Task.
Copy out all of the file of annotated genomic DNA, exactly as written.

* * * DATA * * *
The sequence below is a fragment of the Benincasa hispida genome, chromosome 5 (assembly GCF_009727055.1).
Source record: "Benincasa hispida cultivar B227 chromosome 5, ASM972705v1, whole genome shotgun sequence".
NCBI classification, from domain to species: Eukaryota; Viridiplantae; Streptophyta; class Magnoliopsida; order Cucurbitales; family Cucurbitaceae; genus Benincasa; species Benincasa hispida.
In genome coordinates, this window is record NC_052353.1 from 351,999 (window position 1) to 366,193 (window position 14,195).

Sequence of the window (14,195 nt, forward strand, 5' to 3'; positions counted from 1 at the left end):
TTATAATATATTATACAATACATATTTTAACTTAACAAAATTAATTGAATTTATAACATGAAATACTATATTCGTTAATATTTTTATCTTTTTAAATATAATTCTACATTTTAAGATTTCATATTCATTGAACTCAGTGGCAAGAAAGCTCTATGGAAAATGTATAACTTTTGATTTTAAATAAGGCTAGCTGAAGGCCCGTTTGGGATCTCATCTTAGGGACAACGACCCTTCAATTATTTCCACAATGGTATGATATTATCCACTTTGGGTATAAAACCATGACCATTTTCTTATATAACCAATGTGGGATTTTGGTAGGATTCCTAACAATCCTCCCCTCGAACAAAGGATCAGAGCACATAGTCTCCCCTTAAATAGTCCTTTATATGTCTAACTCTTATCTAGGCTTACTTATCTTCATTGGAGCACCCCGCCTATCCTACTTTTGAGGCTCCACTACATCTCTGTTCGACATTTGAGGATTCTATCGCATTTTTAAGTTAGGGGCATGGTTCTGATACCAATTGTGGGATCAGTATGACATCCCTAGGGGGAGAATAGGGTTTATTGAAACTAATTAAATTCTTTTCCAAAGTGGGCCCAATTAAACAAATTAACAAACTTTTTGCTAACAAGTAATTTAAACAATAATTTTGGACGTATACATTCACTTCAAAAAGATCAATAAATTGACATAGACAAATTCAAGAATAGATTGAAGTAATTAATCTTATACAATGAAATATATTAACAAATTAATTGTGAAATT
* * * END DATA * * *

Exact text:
The sequence below is a fragment of the Benincasa hispida genome, chromosome 5 (assembly GCF_009727055.1).
Source record: "Benincasa hispida cultivar B227 chromosome 5, ASM972705v1, whole genome shotgun sequence".
NCBI classification, from domain to species: Eukaryota; Viridiplantae; Streptophyta; class Magnoliopsida; order Cucurbitales; family Cucurbitaceae; genus Benincasa; species Benincasa hispida.
In genome coordinates, this window is record NC_052353.1 from 351,999 (window position 1) to 366,193 (window position 14,195).

Sequence of the window (14,195 nt, forward strand, 5' to 3'; positions counted from 1 at the left end):
TTATAATATATTATACAATACATATTTTAACTTAACAAAATTAATTGAATTTATAACATGAAATACTATATTCGTTAATATTTTTATCTTTTTAAATATAATTCTACATTTTAAGATTTCATATTCATTGAACTCAGTGGCAAGAAAGCTCTATGGAAAATGTATAACTTTTGATTTTAAATAAGGCTAGCTGAAGGCCCGTTTGGGATCTCATCTTAGGGACAACGACCCTTCAATTATTTCCACAATGGTATGATATTATCCACTTTGGGTATAAAACCATGACCATTTTCTTATATAACCAATGTGGGATTTTGGTAGGATTCCTAACAATCCTCCCCTCGAACAAAGGATCAGAGCACATAGTCTCCCCTTAAATAGTCCTTTATATGTCTAACTCTTATCTAGGCTTACTTATCTTCATTGGAGCACCCCGCCTATCCTACTTTTGAGGCTCCACTACATCTCTGTTCGACATTTGAGGATTCTATCGCATTTTTAAGTTAGGGGCATGGTTCTGATACCAATTGTGGGATCAGTATGACATCCCTAGGGGGAGAATAGGGTTTATTGAAACTAATTAAATTCTTTTCCAAAGTGGGCCCAATTAAACAAATTAACAAACTTTTTGCTAACAAGTAATTTAAACAATAATTTTGGACGTATACATTCACTTCAAAAAGATCAATAAATTGACATAGACAAATTCAAGAATAGATTGAAGTAATTAATCTTATACAATGAAATATATTAACAAATTAATTGTGAAATT